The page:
What’s Your Vision for CELUS in the Future?
Our goal is to become a vital part of the electronics development processes, where many electronic engineers are using our platform, but we’re also able to automate the grunt work.
Similar to the chip industry, where microchips have become so complex that no human can design them manually anymore, we’ll also get on the board level to a point where electronic design is done mostly by AI. Today, you can still do many things manually, but in the future, the designs will be so complex that no human can keep up with them. And like electronic design automation tools, digital tools for board design will become very important and valuable.
This will be a transformational shift in the industry, where it’s key that engineers learn to use the design tools instead and focus on the high-level, creative aspects of electronic board design. We aspire to be one of the key players, having great inventory coverage and a sophisticated recommendation engine so that even for complex design projects, we can add value through sensible recommendations.
It’s really a matching problem: in terms of circuits, you can design whatever you want, but in terms of synthesizing it, you have to work with the specific components available on the market – and that’s where our recommendations make the difference, pointing out the best way to implement the circuit by the actual components available on the market.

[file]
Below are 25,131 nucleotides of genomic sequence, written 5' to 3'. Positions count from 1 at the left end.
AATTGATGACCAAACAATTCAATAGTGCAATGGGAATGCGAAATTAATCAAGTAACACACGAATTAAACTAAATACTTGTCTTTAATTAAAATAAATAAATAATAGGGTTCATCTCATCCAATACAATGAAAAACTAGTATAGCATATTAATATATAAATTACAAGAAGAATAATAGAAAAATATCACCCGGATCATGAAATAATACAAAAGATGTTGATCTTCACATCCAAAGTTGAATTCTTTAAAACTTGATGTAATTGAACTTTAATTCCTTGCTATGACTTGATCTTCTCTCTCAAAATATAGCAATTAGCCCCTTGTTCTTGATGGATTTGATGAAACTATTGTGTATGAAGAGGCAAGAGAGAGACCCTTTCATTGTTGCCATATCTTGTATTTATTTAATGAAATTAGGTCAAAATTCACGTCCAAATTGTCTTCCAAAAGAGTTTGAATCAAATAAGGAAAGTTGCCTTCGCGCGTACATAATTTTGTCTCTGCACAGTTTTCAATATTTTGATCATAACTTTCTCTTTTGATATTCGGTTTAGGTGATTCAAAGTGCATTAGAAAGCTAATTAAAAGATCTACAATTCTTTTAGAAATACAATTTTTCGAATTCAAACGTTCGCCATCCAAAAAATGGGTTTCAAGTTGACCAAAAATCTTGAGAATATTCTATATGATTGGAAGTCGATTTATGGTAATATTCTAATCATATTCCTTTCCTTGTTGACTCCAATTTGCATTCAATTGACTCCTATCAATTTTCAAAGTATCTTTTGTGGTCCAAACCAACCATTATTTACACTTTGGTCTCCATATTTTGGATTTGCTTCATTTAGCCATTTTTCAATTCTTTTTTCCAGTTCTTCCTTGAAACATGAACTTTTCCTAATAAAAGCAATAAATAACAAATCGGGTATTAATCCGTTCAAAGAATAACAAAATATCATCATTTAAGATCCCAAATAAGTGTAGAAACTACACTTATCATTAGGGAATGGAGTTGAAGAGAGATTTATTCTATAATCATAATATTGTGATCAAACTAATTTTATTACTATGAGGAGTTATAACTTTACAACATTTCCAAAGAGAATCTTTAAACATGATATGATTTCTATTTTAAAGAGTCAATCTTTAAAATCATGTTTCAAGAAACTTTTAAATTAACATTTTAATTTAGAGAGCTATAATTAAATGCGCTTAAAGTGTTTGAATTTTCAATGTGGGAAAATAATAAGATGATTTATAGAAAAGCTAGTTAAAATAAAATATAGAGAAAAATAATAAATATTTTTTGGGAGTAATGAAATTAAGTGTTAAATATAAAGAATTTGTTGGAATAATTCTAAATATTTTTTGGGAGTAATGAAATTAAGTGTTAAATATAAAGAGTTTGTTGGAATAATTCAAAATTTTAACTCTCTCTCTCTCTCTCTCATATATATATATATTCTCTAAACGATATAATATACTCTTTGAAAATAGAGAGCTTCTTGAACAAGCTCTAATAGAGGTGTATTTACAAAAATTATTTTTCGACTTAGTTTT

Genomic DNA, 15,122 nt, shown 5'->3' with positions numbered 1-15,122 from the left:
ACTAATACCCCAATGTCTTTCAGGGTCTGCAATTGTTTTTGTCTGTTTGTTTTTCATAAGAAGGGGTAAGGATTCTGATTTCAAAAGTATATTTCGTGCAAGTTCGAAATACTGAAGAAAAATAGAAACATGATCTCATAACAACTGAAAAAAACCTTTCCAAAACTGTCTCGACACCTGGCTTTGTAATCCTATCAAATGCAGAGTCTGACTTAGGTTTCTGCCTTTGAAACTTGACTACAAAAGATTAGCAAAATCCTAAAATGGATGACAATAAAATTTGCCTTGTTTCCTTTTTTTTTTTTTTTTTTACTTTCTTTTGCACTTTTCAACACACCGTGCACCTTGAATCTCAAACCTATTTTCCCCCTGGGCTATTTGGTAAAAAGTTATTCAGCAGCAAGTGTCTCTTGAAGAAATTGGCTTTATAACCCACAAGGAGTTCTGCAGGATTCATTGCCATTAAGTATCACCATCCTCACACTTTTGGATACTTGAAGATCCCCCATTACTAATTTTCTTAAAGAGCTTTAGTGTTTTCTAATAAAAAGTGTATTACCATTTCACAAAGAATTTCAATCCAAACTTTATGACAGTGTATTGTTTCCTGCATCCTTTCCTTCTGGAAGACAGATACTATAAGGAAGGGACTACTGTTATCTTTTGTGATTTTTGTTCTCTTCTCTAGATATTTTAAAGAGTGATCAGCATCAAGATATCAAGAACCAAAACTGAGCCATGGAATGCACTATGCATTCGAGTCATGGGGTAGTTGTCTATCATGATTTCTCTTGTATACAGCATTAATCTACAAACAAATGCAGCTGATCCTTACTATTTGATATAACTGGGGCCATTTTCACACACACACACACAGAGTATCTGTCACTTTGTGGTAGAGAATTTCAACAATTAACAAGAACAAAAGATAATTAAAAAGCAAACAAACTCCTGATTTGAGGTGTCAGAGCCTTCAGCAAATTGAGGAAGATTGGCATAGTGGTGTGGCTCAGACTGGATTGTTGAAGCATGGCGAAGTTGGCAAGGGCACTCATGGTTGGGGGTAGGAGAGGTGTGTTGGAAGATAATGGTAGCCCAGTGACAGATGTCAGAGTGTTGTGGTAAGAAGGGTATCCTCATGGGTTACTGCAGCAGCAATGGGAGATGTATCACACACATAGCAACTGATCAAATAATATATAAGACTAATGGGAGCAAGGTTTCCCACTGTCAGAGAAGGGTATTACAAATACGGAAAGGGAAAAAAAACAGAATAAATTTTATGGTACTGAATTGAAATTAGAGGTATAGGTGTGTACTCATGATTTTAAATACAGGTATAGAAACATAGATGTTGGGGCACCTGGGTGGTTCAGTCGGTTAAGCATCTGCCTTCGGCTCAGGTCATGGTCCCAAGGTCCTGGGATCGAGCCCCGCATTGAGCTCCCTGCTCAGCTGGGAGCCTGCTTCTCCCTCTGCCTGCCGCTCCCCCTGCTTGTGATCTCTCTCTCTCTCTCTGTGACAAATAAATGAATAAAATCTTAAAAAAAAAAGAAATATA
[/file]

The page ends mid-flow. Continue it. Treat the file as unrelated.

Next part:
How Did Intel Ignite Accelerate Your Journey?
We were part of the first Intel Ignite cohort in Munich in the fall of 2021, which started off super well-organized and professional – they’ve incorporated a lot of experiences from the start from other Intel Ignite programs, such as the one in Israel. Due to the COVID-19 pandemic, we had many meetings online and a few in person, with the appropriate precautions put in place.
For us, it was a no-brainer to participate in Intel Ignite. As we’re building a product for the electronics industry, exchanging with established players like Intel is invaluable – we got many good insights, ideas, and contacts!
During the program, they take a lot of time to coach startups, tailored to their specific needs, assessing the potential and limitations of the technology and how to bring it to the market. But also after the program, we continued meeting people, keeping in touch with the Intel Ignite team, and exchanging ideas – it’s not just a program for three months but really about creating a long-term relationship with Intel and the other participants – it’s an ecosystem, and we could reach out to them anytime when we needed advice or help.
What Were Some of Your Key Learnings from Intel Ignite?
I had worked previously at Intel, but more on the technical side. The Intel Ignite program got us in touch with people in marketing and on the commercial side and gave me a new perspective on talking to Intel as one of the largest electronic component manufacturers. We learned what makes component manufacturers think internally: what they were looking for when making a big decision about whether to adopt a new tool and how their application engineers would approach customers and recommend electronic components to them. Through many brainstorming sessions, we shaped the feature set of our platform today.
Besides product development, it also helped us with other aspects, such as hiring. Our team was growing quickly back then, and we had to find a way to stay high-performing while adding many more team members. We got some fantastic advice, e.g., from founders whose startups had been acquired by Intel or people who had scaled teams within Intel to hundreds of people. It was a great experience, and I can definitely recommend it.